Medicaid zeroes in on South Florida
TALLAHASSEE, Fla. - Florida in July cast a wide net over Medicaid fraud when it designated Miami-Dade County as a health care fraud crisis area.
But for legitimate providers, that designation could be a double-edged sword, said Sean Schwinghammer, executive director of the Florida Alliance of Home Care Services.
"We are very pleased that unethical providers are being shut down," he said. "But we've been in touch with the fraud and abuse liaison for Medicaid to see what we can do to make sure legitimate business aren't being harmed."
South Florida has a reputation for being a hotbed of fraud and abuse.
In June, the Agency for Health Care Administration (AHCA), which oversees Florida Medicaid, investigated 12 companies suspected of fraud connected to oxygen concentrators. Last year, Medicaid reimbursements for oxygen concentrators exceeded $1.4 million in Miami-Dade county--17% of the statewide total, said the agency in a press release.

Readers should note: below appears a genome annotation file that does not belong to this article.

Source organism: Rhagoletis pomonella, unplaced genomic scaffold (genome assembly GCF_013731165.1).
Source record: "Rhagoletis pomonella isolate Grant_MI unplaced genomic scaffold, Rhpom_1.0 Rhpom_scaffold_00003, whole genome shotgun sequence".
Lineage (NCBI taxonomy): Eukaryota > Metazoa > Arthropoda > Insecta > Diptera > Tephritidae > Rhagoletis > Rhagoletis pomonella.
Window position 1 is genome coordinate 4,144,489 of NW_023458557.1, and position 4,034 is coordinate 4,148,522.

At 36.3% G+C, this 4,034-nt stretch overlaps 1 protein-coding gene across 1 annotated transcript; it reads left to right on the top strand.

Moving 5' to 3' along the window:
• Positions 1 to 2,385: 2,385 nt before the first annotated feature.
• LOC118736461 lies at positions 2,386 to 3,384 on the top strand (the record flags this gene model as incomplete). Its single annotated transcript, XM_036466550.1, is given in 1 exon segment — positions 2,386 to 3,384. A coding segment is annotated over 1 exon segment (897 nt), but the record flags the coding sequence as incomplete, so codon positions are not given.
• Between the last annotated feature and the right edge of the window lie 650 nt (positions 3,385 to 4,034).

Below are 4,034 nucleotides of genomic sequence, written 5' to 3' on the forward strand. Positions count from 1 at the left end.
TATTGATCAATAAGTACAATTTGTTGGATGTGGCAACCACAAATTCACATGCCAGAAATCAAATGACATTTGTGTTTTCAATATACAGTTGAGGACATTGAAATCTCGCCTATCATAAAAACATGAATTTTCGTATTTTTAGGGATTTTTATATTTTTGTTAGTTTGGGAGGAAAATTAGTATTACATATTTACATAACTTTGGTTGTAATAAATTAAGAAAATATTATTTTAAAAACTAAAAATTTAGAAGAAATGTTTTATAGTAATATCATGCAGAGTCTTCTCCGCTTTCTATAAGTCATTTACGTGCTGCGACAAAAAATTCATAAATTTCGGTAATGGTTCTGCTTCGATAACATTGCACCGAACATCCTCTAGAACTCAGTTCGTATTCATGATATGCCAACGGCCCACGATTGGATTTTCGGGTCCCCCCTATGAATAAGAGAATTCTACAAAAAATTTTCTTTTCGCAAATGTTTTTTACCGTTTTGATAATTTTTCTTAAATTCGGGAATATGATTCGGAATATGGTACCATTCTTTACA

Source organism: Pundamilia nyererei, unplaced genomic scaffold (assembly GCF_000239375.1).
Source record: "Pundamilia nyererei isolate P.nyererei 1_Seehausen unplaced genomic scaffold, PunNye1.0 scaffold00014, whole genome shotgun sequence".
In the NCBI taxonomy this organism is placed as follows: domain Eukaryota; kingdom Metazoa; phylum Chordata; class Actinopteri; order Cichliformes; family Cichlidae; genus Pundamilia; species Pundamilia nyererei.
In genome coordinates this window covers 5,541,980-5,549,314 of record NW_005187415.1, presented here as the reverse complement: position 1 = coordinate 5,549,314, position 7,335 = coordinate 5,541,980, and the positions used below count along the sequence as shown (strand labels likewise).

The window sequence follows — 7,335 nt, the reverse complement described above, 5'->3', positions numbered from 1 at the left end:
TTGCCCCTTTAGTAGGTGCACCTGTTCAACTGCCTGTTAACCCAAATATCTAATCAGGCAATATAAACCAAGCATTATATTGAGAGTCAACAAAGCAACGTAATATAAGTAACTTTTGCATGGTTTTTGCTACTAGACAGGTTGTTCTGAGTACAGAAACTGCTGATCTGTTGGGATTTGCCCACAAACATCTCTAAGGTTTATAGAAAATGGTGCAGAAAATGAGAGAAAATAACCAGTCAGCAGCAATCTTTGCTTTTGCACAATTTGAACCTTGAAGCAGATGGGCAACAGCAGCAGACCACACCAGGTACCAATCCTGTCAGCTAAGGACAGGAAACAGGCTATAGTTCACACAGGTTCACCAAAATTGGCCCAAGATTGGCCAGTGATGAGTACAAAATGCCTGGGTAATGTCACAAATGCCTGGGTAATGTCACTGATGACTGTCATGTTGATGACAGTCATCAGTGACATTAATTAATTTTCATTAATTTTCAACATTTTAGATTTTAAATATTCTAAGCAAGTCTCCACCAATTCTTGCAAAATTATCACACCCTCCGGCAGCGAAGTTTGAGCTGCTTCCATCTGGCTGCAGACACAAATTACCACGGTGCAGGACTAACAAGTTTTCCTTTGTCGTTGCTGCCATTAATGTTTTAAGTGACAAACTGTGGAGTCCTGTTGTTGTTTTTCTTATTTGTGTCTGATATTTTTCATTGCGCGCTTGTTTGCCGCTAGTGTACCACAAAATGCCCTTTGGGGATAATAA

The designation is part of a new law that went into effect July 1. The law also increases licensure requirements for HME providers and home health agencies, including additional financial documentation and a $500,000 surety bond for non-immigrant aliens. The law also creates new third-degree felony offenses for violations relating to providers.
"Medicaid has always been far more proactive with fraud than Medicare," said provider Raul Lopez, director of operations for Miami Lakes-based Bayshore Dura Medical. "The minute a provider spikes their billing number, (Medicaid's) got inspectors in their office the next week."